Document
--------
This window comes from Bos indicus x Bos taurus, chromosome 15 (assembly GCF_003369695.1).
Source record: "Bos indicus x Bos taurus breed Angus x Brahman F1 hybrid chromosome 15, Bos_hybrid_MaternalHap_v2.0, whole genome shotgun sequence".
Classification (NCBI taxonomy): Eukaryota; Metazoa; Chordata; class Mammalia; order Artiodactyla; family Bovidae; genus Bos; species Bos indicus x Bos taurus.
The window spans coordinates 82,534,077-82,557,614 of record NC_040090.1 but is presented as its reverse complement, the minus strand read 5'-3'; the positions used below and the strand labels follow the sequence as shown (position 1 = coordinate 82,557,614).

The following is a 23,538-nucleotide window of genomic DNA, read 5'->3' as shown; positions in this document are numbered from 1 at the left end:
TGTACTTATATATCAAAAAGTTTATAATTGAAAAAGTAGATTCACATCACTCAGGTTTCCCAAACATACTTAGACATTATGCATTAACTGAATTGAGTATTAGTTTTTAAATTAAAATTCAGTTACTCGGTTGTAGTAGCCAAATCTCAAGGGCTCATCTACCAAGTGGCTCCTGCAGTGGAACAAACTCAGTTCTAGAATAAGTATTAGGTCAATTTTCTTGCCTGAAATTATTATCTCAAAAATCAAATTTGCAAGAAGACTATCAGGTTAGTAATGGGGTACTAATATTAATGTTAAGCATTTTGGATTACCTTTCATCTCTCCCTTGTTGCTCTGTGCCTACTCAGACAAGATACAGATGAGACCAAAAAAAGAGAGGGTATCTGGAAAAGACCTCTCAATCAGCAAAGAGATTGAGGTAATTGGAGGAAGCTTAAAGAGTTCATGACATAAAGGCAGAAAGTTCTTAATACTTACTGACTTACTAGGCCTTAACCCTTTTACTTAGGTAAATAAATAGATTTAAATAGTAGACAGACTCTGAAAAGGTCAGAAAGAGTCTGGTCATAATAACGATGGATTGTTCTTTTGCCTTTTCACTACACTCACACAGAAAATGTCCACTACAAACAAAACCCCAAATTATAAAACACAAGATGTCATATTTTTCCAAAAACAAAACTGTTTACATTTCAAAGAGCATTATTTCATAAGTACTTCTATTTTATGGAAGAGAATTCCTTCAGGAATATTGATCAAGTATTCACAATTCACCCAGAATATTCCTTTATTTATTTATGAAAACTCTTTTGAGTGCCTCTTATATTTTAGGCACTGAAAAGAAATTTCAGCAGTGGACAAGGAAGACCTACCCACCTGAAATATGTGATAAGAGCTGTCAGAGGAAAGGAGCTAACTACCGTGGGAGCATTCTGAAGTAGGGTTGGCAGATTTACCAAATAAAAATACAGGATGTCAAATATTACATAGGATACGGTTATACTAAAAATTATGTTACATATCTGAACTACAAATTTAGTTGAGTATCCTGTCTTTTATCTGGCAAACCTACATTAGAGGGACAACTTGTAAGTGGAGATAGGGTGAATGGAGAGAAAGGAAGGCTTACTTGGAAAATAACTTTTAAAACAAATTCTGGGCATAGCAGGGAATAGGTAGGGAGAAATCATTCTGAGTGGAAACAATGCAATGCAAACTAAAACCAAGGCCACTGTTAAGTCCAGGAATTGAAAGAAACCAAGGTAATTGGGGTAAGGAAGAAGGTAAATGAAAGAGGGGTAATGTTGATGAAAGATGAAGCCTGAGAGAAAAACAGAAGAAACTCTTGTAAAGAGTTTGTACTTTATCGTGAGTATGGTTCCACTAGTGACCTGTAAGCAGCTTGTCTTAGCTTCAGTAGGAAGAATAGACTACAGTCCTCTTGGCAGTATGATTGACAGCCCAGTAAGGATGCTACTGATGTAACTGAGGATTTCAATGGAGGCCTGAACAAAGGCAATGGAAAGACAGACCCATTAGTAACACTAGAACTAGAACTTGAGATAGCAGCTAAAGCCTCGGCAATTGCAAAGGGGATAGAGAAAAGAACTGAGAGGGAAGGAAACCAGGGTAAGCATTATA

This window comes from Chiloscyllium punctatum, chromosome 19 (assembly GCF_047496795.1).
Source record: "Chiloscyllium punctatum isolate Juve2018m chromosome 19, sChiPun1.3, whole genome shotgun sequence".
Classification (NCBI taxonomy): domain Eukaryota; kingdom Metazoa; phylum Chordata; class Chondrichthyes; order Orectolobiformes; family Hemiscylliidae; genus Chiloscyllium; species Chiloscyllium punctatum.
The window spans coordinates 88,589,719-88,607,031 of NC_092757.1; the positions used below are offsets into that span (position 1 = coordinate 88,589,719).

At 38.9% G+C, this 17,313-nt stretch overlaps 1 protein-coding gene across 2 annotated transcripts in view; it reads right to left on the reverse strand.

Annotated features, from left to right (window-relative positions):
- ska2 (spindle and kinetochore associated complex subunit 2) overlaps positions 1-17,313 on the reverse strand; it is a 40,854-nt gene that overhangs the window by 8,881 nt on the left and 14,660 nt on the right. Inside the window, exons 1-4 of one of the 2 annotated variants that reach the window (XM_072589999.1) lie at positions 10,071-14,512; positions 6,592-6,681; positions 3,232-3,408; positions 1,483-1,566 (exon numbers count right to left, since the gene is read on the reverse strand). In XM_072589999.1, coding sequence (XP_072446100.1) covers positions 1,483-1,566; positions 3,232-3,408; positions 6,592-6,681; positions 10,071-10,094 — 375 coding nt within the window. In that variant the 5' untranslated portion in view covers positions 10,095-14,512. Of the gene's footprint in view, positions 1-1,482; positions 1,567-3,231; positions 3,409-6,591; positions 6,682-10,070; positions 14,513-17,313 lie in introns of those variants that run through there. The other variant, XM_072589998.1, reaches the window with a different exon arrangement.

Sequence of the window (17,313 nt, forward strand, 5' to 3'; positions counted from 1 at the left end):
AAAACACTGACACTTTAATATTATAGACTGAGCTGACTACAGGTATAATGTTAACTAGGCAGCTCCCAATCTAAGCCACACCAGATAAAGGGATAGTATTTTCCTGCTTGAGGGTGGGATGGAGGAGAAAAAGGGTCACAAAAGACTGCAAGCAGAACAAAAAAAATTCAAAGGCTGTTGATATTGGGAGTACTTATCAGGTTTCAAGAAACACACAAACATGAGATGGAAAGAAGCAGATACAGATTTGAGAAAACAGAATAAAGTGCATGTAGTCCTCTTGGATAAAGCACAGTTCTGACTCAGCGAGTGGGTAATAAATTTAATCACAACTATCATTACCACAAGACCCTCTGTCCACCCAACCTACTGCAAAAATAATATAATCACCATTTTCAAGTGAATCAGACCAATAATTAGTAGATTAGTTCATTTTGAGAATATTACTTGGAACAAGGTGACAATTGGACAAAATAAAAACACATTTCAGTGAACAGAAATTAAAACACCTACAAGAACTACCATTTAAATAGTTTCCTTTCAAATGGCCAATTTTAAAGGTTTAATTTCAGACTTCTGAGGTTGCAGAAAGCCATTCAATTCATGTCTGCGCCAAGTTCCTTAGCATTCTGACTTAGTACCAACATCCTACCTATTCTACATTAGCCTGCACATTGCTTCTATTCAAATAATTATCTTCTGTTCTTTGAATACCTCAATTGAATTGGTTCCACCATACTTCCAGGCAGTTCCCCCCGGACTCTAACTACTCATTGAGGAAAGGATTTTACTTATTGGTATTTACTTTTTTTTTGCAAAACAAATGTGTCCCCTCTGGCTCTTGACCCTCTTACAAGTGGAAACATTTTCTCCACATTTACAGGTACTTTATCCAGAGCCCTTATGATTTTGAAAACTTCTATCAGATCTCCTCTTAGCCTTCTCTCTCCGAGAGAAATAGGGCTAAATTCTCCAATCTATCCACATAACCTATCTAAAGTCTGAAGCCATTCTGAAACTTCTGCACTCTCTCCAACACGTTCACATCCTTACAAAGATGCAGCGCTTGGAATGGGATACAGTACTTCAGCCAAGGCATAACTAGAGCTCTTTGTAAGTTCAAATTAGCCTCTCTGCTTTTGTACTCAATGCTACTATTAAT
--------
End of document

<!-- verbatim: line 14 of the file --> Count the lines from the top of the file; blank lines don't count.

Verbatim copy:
Sequence of the window (17,313 nt, forward strand, 5' to 3'; positions counted from 1 at the left end):